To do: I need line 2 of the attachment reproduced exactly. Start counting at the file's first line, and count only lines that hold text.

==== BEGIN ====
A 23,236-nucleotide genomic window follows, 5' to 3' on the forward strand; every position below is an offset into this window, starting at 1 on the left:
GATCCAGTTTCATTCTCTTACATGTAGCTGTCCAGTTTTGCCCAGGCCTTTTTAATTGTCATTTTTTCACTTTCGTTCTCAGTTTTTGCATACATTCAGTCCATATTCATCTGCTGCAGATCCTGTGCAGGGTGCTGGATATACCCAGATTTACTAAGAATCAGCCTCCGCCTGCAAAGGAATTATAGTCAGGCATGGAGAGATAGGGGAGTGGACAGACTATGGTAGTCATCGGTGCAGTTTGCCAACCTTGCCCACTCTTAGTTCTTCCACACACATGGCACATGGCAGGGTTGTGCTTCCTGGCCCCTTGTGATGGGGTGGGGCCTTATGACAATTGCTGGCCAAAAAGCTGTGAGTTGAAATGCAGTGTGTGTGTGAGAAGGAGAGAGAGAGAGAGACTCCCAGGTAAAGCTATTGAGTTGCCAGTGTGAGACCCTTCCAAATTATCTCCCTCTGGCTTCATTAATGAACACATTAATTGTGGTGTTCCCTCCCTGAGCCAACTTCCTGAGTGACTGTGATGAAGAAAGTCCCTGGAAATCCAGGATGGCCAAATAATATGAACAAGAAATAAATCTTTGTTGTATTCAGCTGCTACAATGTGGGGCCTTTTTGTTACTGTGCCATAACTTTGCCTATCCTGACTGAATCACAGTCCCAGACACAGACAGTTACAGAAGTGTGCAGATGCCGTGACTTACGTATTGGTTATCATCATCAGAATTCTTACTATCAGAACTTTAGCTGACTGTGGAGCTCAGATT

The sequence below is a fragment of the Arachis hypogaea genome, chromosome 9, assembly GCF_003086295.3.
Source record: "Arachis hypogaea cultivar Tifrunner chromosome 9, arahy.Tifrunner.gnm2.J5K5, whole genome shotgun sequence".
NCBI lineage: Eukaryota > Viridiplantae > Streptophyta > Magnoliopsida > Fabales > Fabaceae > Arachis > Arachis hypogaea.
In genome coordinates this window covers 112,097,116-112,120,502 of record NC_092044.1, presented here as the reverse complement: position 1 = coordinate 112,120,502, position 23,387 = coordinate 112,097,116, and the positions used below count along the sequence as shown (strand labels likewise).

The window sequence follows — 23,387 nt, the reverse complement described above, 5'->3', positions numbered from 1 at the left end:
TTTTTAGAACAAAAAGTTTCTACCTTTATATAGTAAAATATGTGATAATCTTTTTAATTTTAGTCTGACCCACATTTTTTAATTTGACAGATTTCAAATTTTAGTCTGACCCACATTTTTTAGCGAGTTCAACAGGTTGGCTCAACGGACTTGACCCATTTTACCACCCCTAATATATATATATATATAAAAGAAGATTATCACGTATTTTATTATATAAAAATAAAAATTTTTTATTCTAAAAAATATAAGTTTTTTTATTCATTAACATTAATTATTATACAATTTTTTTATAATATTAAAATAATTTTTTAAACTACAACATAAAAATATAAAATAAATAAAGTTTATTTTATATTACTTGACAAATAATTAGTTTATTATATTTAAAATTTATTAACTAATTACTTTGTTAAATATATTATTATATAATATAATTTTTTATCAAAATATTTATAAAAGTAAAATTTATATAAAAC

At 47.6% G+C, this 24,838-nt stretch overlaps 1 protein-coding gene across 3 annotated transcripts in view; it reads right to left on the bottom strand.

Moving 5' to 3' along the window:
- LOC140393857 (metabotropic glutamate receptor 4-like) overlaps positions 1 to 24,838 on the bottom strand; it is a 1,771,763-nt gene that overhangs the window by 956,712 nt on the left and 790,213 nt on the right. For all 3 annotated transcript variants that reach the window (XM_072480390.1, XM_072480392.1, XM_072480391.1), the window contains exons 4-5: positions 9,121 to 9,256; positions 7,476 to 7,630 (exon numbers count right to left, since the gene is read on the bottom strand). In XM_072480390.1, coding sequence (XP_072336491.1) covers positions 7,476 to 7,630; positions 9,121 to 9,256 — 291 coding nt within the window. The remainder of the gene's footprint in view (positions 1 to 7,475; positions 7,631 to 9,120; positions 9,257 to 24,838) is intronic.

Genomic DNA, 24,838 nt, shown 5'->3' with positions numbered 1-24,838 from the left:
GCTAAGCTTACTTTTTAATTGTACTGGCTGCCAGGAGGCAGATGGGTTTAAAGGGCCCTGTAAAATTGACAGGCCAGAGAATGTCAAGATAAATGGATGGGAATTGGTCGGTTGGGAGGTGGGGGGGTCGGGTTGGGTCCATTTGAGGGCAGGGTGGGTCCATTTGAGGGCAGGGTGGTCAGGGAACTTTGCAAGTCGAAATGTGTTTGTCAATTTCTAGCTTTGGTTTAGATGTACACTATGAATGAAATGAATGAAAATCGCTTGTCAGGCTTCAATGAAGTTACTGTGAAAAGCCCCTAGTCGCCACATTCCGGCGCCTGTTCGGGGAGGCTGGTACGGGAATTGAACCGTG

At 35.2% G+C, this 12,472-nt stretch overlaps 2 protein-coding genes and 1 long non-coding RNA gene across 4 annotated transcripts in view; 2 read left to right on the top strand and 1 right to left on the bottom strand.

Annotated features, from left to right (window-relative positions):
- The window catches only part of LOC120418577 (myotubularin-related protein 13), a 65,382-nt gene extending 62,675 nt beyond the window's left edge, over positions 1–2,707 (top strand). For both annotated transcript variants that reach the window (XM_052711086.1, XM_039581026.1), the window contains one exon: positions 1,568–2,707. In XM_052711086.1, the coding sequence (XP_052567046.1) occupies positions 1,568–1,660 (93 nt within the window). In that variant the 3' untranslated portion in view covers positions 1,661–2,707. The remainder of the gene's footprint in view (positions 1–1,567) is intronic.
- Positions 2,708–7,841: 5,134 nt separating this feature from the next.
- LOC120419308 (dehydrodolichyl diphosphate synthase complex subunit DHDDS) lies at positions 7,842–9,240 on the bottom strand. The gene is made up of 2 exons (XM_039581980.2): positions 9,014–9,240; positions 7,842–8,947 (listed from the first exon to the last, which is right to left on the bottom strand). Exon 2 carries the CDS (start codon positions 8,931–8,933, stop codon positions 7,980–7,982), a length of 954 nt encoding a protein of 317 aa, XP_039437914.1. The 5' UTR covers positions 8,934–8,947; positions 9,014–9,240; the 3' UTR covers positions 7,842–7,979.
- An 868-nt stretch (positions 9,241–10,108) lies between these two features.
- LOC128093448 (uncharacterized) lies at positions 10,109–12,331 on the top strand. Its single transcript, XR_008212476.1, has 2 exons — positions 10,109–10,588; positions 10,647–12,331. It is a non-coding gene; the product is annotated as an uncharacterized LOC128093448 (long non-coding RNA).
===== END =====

GATCCAGTTTCATTCTCTTACATGTAGCTGTCCAGTTTTGCCCAGGCCTTTTTAATTGTCATTTTTTCACTTTCGTTCTCAGTTTTTGCATACATTCAGTCCATATTCATCTGCTGCAGATCCTGTGCAGGGTGCTGGATATACCCAGATTTACTAAGAATCAGCCTCCGCCTGCAAAGGAATTATAGTCAGGCATGGAGAGATAGGGGAGTGGACAGACTATGGTAGTCATCGGTGCAGTTTGCCAACCTTGCCCACTCTTAGTTCTTCCACACACATGGCACATGGCAGGGTTGTGCTTCCTGGCCCCTTGTGATGGGGTGGGGCCTTATGACAATTGCTGGCCAAAAAGCTGTGAGTTGAAATGCAGTGTGTGTGTGAGAAGGAGAGAGAGAGAGAGACTCCCAGGTAAAGCTATTGAGTTGCCAGTGTGAGACCCTTCCAAATTATCTCCCTCTGGCTTCATTAATGAACACATTAATTGTGGTGTTCCCTCCCTGAGCCAACTTCCTGAGTGACTGTGATGAAGAAAGTCCCTGGAAATCCAGGATGGCCAAATAATATGAACAAGAAATAAATCTTTGTTGTATTCAGCTGCTACAATGTGGGGCCTTTTTGTTACTGTGCCATAACTTTGCCTATCCTGACTGAATCACAGTCCCAGACACAGACAGTTACAGAAGTGTGCAGATGCCGTGACTTACGTATTGGTTATCATCATCAGAATTCTTACTATCAGAACTTTAGCTGACTGTGGAGCTCAGATT